Photos taken December 3rd 2002. Courtesy of Stumpy Marsh, Timaru.  

Greenwood, W. Woodlands Street, 92pp. 1964. Story of a Timaru Methodist Church, founded 1873 by Primitive Methodists.  Card D/j. Pages of portrait/group photos going back to the 1800s. Biographical index of names mentioned  - over 700. 

Timaru Herald, 8 April 1868, Page 3 WESLEYAN CHURCH.
On Sunday last the enlarged Wesleyan Church in Timaru, was opened the first time for divine service, on which occasion the Rev. H. Bull preached morning and evening. Collections were made on behalf of the foreign missions. On Monday evening, the quarterly tea meeting was held in the enlarged Chapel, when a large number of persons were present, as it was generally known that a farewell address and a purse would be presented to the Rev. J. B. Richardson. About 130 sat down to a substantial tea. After tea the Rev. H. Bull was moved to the chair and made a brief statement of the number of members in connection with the Church, and its prospects m Timaru. The Rev. J. B. Richardson was then called upon to address the meeting, and gave his experience of the past three years, and showed how it was that he was allotted to Timaru on his arrival from England, as it were by Providence. He said when on board the steamer on his way to Timaru, he had many anxious thoughts, which, however, were somewhat removed by a sight of the town, for he had pictured to his mind some wild heathenish place. As soon as he landed on the beach, one of the boatmen, now a member of the Church, came up to him and said are you the Custom House officer?" He said no." Then may be you are the Wesleyan Minister?"  In looking over the period which had elapsed since then, he could trace the hand of God guiding and directing his path and wonderfully opening his way. As he now retrospectively glanced over the many difficulties which presented themselves when in endeavouring to establish a cause here, he felt deeply humbled under a sense of Divine, Infinite and Fatherly love and help which had been afforded to him. He considered the past three years, perhaps the happiest three years he had ever spent, because God had been "the spring of all his joys," and because he had been associated with friends whose Christian character, had greatly tended to elevate his joys.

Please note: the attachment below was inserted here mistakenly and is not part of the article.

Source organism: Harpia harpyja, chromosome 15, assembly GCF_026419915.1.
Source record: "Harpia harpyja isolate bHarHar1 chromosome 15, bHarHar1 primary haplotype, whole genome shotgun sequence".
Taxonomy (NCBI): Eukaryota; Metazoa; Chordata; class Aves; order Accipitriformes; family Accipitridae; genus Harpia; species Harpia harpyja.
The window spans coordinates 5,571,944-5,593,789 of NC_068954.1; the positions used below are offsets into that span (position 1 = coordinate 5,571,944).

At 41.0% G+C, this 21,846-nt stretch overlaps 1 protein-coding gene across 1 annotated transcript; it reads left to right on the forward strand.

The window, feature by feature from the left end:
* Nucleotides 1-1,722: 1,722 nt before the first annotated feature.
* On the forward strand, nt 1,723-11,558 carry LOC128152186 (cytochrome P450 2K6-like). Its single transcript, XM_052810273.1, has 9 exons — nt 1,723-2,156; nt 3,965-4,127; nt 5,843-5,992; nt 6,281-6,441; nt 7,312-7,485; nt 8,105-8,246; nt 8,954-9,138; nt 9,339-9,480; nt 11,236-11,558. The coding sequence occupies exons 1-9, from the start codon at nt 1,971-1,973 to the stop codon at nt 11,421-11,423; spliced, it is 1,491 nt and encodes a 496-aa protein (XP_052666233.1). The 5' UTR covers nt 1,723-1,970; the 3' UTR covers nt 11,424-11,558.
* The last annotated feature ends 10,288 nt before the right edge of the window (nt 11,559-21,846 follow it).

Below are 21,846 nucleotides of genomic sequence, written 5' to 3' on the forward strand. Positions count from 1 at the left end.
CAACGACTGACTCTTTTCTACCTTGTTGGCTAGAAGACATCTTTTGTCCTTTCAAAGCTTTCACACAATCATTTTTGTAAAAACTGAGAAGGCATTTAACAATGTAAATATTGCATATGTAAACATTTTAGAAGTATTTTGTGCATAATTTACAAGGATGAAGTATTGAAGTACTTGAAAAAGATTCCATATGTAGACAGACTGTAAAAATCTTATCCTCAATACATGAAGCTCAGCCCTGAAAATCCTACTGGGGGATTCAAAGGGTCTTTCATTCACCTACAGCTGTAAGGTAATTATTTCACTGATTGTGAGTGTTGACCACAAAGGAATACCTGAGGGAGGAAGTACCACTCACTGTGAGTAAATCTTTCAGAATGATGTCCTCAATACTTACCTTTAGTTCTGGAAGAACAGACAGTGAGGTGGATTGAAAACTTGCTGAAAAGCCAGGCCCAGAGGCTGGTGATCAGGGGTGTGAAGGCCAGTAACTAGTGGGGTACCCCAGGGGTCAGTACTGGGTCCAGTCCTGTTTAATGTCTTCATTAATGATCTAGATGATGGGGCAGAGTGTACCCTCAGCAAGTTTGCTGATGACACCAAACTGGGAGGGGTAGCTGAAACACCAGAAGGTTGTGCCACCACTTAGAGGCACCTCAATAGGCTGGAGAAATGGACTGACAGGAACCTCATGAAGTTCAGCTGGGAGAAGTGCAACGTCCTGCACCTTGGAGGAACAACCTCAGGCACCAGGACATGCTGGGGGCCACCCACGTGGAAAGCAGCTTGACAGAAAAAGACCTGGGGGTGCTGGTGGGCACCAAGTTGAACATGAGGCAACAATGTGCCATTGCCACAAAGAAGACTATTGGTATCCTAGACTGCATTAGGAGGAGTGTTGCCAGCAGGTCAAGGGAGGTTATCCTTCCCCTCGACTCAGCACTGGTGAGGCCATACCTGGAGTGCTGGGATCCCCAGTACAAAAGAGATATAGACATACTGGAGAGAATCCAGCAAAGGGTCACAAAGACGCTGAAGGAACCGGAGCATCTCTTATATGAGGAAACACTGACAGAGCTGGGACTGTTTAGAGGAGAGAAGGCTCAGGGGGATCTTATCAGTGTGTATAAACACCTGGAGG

The Chairman said, he had also been very agreeably surprised at the appearance of the town, and had never anticipated to find so large or populous a district as Timaru, or so fine and commodious a Chapel, which he thought was highly creditable to the members of the body.
    Mr Yardley was next called upon and addressed the meeting at some length on the subject of the departure of the Rev. Mr Richardson.
    Mr D'Oyly was then called upon and read the following farewell address, which he afterwards presented to the Rev. J. B. Richardson:- ...
Signed on behalf of the members and congregation, Geo. MANCHESTER, and G.W.  GARDNER, Circuit Stewards.
    Mr D'Oyly also presented the Rev. J. B. Richardson with a purse containing seventeen guineas, subscribed principally by the congregation, as a small token of esteem and regard, on the event of his departure. The Rev. J. B. .Richardson in reply to the address, rose to give thanks both for the address and for the presentation, and said he had only once in his life before been placed in a position be painful as that of the present occasion, and that was when he had to unclasp the arms of his mother when stepping on board the ship which bore him away from the land of his nativity. He said their kindness quite overwhelmed him. He did not in the least expect it, mid did not deserve it. He rejoiced in the hope of meeting many of them again where parting is unknown. He had cause also for sorrow, for he felt that he was leaving a home, a home of many sincere friends, and he also sorrowed because there were some whom, unless they trusted to his God and worked righteousness, he could not entertain a hope of ever meeting where there are joys for ever more. He blessed God that he had been brought to Timaru, but he felt that he had been an unprofitable servant, and were he to stand in the presence of God with the address in his hand it would shrivel up in his grasp and not belong to him at all. He knew he should stand as an unprofitable servant, and would have to acknowledge with truth that he was saved by the merits of his Master alone. After a few words in reference to his successor, the Rev. Mr Richardson resumed his seat. Brief addresses were then delivered by Messrs G. Manchester, D'Oyly, Gardner, P. Foster, and others. After votes of thanks the meeting concluded by singing and prayer.